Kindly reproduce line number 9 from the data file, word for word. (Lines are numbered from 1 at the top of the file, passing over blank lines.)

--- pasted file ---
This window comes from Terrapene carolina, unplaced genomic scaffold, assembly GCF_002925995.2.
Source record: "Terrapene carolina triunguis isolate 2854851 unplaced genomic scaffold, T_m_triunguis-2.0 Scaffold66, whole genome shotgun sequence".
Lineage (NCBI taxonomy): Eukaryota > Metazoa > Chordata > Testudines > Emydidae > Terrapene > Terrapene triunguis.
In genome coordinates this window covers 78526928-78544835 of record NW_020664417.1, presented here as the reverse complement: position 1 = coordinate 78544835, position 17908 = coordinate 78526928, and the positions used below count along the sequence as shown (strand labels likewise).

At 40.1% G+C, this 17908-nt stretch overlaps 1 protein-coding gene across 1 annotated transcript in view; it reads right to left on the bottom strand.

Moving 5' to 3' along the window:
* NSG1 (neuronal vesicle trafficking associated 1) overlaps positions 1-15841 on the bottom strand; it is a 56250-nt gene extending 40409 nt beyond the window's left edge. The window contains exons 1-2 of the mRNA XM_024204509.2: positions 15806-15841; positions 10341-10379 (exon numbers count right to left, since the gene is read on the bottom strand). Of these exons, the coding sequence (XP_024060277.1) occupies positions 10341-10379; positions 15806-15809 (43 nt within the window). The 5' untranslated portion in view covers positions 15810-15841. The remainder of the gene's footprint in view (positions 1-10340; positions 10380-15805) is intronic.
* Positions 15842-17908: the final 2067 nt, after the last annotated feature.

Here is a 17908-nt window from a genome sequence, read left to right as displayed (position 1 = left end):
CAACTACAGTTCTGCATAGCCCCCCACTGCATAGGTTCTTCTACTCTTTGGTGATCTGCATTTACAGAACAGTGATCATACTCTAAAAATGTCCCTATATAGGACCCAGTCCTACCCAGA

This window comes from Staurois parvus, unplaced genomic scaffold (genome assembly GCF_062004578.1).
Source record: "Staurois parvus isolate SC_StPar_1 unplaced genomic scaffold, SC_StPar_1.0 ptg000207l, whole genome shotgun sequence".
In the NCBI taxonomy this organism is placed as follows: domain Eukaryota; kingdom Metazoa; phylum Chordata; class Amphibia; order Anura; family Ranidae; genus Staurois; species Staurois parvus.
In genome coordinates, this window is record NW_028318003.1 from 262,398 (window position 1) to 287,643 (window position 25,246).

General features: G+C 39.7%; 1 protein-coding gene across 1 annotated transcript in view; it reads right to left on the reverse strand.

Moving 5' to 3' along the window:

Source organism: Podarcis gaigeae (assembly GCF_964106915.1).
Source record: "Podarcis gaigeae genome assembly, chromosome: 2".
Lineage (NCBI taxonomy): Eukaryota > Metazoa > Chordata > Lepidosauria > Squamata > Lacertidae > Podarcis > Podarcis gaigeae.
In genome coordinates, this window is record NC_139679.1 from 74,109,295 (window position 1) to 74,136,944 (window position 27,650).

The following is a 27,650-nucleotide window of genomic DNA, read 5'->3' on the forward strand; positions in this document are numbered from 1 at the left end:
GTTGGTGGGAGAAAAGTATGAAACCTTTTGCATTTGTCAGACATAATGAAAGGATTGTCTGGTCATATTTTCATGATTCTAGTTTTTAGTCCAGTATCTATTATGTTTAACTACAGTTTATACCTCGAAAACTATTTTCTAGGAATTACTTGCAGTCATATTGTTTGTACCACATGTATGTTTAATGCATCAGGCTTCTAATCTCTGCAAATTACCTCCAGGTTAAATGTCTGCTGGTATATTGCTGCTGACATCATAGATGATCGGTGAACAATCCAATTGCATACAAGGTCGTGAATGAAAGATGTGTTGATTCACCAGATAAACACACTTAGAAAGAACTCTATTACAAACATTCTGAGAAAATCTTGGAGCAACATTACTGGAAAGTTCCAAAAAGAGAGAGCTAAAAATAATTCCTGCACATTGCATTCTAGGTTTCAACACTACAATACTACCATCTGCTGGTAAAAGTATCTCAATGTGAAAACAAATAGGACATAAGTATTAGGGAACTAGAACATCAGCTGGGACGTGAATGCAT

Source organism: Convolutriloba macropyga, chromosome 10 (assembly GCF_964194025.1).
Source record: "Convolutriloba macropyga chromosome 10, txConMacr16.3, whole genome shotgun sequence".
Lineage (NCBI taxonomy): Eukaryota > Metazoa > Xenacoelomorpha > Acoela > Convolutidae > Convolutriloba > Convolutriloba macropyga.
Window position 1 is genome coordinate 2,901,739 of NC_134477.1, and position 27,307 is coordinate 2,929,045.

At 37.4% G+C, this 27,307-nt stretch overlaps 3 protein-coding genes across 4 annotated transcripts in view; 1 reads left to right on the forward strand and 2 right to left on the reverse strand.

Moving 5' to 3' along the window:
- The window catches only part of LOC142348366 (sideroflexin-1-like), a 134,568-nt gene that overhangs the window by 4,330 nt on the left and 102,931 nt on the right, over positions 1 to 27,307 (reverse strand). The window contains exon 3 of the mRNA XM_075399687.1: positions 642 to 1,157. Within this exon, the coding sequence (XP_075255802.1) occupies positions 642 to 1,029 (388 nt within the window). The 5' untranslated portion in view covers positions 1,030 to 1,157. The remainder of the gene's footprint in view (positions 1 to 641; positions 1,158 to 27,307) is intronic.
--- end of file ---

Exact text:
Here is a 17908-nt window from a genome sequence, read left to right as displayed (position 1 = left end):